Teamwork & Rowing: 2008 National Scholastic Championship, Oak Ridge, TN
Launching area for the crew regatta
click on image for live feed web-cam Building Teams and Teamwork is the mantra of the modern manager.
How does a manager take a group of talented individual contributors and motivate them to, well, pull together as one unit in the same boat?
Last year The Chronicle of Higher Education lurched into the truth in an article All for One.
It was a story on rowing.
And in it Your Business Blogger(R) read a business lesson.
For both my business practice and The Dreamer’s crewing at her high school.
Click on image for live feed
web-cam The Oak Ridge Rowing Association and the Scholastic Rowing Association of America is sponsoring the 2008 National Scholastic Championships in Oak Ridge, TN. Several thousand visitors will go down to the river and pray for blue skies and flat water.
We are packing up the monster Huck-a-truck and the Penta-Posse (minus The Dreamer traveling with her team) and will gas-guzzle our way to the Volunteer State to watch our girls compete at the regatta.
With a monster carbon footprint.
Listening to the Oak Ridge Boys .
(Ain’t America great or what?)
The Women’s Freshmen Eight will row at 10:15am on Friday the 23rd. Please check the schedule.
The Women’s coach was able to persuade decision makers to allow his team to use the Invictus. A new and faster boat used by upper class men at their high school.
Where tenths of a second determine winners, the perception of crewing a world-class shell can make the difference. If the women think they are faster, they will be.
Rowing is 90 percent mental, the other half is physical.
Apologies to Yogi Berra.
Scholastic Rowing Association
Which brings us back to Notes From Academe, in The Chronicle of Higher Education. Writer Scott Smallwood visited the Cambridge University Boat Club in the UK to write about the yearly Oxford-Cambridge competition.
Alert Readers will recall that Charmaine and Your Business Blogger(R) read at Oxford and attended our first rowing event on the narrow creeks that pass for rivers at ox ford.
Duncan Holland, the Cambridge coach with some 20 years experience, helped Dutch rowers to an Olympic medal. He well understands that even though he’s got winning seasons, only one race matters as a condition of (enjoyable) employment:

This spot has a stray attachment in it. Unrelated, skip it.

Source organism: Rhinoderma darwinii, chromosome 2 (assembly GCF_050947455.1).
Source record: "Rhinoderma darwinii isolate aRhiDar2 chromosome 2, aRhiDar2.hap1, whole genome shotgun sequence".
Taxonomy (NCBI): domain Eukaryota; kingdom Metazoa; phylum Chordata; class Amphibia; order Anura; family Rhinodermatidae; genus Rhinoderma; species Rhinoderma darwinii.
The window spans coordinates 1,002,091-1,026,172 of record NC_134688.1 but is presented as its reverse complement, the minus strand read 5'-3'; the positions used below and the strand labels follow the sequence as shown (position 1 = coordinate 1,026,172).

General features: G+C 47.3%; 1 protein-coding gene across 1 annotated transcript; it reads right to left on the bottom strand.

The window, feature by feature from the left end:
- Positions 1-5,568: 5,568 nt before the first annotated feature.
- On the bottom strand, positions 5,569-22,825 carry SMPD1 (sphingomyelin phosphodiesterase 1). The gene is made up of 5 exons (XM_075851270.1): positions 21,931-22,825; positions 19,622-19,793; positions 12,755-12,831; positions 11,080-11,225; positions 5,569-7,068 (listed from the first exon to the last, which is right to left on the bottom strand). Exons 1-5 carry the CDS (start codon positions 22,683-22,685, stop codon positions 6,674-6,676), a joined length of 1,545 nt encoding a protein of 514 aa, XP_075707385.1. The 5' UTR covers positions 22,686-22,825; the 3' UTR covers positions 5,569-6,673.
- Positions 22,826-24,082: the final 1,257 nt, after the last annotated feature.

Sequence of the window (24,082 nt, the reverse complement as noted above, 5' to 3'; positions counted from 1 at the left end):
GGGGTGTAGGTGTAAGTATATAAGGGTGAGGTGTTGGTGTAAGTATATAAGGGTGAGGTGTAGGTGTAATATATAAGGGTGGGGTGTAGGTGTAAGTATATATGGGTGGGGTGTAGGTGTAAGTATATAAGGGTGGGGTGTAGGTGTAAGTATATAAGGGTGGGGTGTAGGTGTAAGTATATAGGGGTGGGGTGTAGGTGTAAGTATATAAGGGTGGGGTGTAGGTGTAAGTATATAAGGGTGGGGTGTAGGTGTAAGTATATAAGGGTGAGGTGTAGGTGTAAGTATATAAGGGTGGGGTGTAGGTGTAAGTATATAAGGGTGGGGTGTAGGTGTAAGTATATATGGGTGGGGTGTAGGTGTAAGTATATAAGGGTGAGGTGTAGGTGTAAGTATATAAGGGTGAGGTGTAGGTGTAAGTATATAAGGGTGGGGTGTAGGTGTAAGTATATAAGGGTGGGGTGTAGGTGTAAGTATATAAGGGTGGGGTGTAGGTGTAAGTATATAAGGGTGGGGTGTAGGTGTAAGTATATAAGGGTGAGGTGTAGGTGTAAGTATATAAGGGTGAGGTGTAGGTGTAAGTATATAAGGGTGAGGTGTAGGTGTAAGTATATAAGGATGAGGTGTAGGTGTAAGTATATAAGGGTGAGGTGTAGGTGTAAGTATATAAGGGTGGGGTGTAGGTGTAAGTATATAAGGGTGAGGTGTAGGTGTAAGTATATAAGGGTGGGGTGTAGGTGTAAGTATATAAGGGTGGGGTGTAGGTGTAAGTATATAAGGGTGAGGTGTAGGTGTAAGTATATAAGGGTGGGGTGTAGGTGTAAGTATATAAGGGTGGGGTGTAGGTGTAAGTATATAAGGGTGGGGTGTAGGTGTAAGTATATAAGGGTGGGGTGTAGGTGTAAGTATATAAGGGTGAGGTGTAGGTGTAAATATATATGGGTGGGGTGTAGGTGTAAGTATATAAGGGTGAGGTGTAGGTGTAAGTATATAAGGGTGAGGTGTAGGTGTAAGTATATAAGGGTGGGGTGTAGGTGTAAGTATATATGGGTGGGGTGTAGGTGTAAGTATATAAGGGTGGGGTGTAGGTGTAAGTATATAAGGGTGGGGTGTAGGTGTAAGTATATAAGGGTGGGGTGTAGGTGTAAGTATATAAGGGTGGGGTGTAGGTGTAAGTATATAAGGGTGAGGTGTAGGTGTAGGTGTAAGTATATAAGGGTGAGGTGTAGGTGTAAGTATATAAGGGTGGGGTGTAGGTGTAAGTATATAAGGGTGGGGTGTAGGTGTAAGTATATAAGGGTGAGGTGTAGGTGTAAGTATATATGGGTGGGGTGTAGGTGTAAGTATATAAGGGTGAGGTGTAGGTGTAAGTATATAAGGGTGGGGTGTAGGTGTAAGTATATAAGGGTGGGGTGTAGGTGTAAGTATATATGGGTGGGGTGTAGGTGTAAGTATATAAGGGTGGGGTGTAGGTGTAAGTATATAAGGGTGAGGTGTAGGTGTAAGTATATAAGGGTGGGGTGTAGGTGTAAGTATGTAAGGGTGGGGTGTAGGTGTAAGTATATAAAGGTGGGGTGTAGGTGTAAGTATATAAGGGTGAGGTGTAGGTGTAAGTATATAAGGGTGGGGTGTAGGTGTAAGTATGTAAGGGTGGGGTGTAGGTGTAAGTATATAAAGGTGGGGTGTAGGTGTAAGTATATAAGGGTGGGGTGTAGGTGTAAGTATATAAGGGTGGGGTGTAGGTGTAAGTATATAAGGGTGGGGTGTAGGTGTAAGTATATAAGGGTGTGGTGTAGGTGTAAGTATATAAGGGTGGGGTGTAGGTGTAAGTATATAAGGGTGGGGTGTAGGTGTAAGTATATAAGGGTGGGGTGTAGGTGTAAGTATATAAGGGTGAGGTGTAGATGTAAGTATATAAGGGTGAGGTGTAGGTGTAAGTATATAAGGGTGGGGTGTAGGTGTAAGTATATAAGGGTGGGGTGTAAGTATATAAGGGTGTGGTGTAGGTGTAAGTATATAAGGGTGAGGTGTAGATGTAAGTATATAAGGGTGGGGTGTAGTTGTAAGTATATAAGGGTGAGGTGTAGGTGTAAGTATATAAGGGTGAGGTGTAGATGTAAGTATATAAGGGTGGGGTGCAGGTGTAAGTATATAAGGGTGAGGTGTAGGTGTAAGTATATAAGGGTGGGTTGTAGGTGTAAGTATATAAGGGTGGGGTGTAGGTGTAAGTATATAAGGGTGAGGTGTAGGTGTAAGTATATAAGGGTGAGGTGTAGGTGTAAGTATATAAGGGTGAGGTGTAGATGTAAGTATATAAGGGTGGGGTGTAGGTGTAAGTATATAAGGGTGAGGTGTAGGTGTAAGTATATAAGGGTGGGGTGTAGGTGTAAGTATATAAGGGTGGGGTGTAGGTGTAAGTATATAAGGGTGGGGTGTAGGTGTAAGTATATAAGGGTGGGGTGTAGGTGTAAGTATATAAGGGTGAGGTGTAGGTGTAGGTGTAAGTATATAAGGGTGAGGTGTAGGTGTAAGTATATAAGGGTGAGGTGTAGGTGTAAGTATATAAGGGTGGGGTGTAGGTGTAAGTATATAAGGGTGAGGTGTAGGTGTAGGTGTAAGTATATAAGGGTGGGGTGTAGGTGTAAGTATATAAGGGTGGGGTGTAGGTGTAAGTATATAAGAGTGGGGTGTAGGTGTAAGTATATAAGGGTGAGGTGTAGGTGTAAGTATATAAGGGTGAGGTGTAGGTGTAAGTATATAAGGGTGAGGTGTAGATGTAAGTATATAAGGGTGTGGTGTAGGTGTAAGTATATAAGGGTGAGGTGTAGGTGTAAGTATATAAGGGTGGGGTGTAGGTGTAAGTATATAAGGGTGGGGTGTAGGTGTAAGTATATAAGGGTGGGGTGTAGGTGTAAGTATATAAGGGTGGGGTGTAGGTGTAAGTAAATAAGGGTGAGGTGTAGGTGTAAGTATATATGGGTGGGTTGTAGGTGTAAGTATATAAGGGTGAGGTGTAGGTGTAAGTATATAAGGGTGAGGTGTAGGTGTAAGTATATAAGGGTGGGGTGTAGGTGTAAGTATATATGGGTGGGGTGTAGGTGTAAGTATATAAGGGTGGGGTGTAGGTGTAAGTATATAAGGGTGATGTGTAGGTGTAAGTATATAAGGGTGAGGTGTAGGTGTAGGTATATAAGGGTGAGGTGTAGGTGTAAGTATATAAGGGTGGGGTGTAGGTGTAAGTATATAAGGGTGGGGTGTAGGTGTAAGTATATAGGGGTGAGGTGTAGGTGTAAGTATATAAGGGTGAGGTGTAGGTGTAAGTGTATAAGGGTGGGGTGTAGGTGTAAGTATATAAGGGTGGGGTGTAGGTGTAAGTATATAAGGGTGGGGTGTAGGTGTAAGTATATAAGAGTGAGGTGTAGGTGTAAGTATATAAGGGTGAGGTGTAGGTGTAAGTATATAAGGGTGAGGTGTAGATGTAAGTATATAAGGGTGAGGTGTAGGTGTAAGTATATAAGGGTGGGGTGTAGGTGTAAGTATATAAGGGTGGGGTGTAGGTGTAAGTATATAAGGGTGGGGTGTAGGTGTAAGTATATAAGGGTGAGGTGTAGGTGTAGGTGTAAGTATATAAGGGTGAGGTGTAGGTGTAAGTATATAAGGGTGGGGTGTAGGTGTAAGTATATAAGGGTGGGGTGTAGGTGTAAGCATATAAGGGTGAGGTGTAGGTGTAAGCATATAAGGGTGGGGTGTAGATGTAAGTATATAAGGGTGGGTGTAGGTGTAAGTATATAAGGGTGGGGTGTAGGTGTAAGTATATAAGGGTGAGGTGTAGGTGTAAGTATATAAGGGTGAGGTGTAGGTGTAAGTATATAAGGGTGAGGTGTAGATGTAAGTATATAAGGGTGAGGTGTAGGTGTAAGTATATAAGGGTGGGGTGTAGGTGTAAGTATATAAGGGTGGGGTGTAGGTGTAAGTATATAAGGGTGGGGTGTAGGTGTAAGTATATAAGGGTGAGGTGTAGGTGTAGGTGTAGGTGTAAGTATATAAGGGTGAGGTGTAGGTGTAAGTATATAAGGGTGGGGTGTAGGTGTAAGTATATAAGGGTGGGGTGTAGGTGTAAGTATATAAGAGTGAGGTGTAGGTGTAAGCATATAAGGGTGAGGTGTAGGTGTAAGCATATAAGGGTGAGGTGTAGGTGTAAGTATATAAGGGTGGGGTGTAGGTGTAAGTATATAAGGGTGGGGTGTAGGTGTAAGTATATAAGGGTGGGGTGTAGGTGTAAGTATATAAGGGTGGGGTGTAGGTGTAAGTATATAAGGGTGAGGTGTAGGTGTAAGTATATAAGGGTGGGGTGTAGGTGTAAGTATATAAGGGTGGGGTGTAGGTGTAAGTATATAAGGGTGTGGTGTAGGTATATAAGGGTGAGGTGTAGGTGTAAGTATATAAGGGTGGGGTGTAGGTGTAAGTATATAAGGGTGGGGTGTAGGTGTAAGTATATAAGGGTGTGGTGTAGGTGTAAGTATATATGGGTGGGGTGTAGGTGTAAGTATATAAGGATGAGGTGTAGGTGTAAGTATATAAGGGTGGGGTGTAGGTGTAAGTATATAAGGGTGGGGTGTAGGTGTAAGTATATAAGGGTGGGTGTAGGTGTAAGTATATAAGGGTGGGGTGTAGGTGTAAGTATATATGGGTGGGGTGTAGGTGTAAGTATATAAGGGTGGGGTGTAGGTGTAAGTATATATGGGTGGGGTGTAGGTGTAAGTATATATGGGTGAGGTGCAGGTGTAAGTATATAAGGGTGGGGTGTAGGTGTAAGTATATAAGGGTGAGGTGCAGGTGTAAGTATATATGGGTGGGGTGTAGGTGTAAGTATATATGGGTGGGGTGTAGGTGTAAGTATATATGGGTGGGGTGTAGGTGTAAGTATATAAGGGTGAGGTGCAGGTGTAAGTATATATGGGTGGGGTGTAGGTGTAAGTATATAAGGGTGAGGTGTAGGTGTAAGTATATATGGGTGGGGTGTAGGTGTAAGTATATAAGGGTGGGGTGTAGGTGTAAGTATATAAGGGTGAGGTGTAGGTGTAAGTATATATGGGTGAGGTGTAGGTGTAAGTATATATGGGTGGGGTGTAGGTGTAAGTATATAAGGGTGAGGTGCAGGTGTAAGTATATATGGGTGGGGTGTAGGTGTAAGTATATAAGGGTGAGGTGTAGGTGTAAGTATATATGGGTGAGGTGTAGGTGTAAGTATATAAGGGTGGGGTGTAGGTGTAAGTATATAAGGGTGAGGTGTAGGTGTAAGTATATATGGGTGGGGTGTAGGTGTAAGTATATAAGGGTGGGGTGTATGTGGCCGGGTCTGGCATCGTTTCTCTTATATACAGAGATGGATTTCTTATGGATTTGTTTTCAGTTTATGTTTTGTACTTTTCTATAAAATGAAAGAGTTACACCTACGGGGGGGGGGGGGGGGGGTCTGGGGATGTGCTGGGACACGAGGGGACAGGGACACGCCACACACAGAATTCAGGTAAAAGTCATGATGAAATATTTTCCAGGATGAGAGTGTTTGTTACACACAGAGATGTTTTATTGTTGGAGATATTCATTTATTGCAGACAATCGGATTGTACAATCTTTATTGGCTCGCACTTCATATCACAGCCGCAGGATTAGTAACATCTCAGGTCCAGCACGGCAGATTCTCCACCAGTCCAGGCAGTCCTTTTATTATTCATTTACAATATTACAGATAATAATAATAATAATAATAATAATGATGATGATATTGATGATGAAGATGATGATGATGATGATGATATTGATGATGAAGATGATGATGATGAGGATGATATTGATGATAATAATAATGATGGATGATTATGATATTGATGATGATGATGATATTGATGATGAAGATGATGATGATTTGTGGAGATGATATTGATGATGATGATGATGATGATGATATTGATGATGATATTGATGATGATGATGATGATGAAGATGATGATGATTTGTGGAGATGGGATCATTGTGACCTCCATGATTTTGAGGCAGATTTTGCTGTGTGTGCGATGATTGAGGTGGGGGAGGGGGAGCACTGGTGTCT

Picking eight rowers seems like an easy task for a coach,
With rowing machines that can spit out reams of numbers about how fast and hard every rower can pull, what’s so hard about choosing a team? Why not just pick the eight strongest guys and be done with it? It turns out…that team dynamics are trickier than that. The eight who are eventually chosen will be not necessarily the fastest individual rowers, but the best combination of rowers.
Quintus Travis, a past president of the boat club and now treasurer, puts the mystery more bluntly: “There are always a couple [of rowers] who are stunted, but somehow they make the boats go faster.”
The Brits can be brutal.
Mr. de Rond is a professor at Cambridge’s Judge Business School and is studying the Cambridge athletes and the team and the coach,
…de Rond sees the answer [of the faster boats] in how team members bond. He draws a comparison from a 2005 paper in the Harvard Business Review by Tiziana E. Casciaro, of Harvard, and Miguel Sousa Lobo, of Duke University. The pair studied likability versus competence. Their work boils down to this: When choosing whom to work with, do you pick the lovable fool or the competent jerk? People, especially managers, often say they value competence above all. But in practice, they’ll often trade some of that competence for likability. And that may not be so dumb.
Mr. de Rond doesn’t think any of the Cambridge rowers are incompetent. No matter how lovable you are, you can’t get in this boat unless you’re a top-notch rower.
But here the Cambridge rowers become a self-directed team. Something business managers talk about but seldom see,
When the tentative roster was chosen,” says [de Rond], Dan wasn’t originally on the list.” The other men successfully lobbied the coaches to put him in the varsity boat, even though by the numbers he was a borderline choice. Now, he says, [Dan’s] social skills — he’s the class clown, really — have improved the psychology of the entire team.
Like the coaches, this is where managers work their magic. To assemble a team that maximizes strengths and minimizes weaknesses, as Peter Drucker said.
So the women’s coach got a better boat for his team. Coaches and managers get paid to figure out the immeasurables; the intangibles that go into building a winning team.
This Freshman Women’s coach has got it figured out.
If he reported to me, I’d get him a raise…
Yorktown Crew Boosters Thank you (foot)notes:
On April 7, 2007, in the 153rd match-up: Cambridge beat Oxford.
This is a cross post from Management Training of DC, LLC.
All for One by Scott Smallwood was published on May 4, 2007 in The Chronicle of Higher Education.
See video from the Stotesbury Regatta.
From The New York Times, From a World-Class Rower, Tips to Sharpen Technique. Watch the video on how to film a rower’s movement and a slide show on training.
Mix It Up
“There’s this saying that ‘Miles make champions,’ ” Michelle Guerette said. So she spends up to five hours a day on the water, doing a variety of workouts. Mix these pieces into your own sculling training:
BUILDING BLOCKS A base training session “addresses fitness, feeling and rhythm,” Charley Butt said. As with a runner, he said, what matters is “how a rower gets in the miles.” He advised rowing for 25 minutes at 75 percent of full pressure at a stroke rate of 16 to 20. Then, he said, paddle for 5 to 10 minutes and repeat. Maintaining a low stroke rate allows you to concentrate on technique.
Stan Hudy will not be at the races. A loss for us all.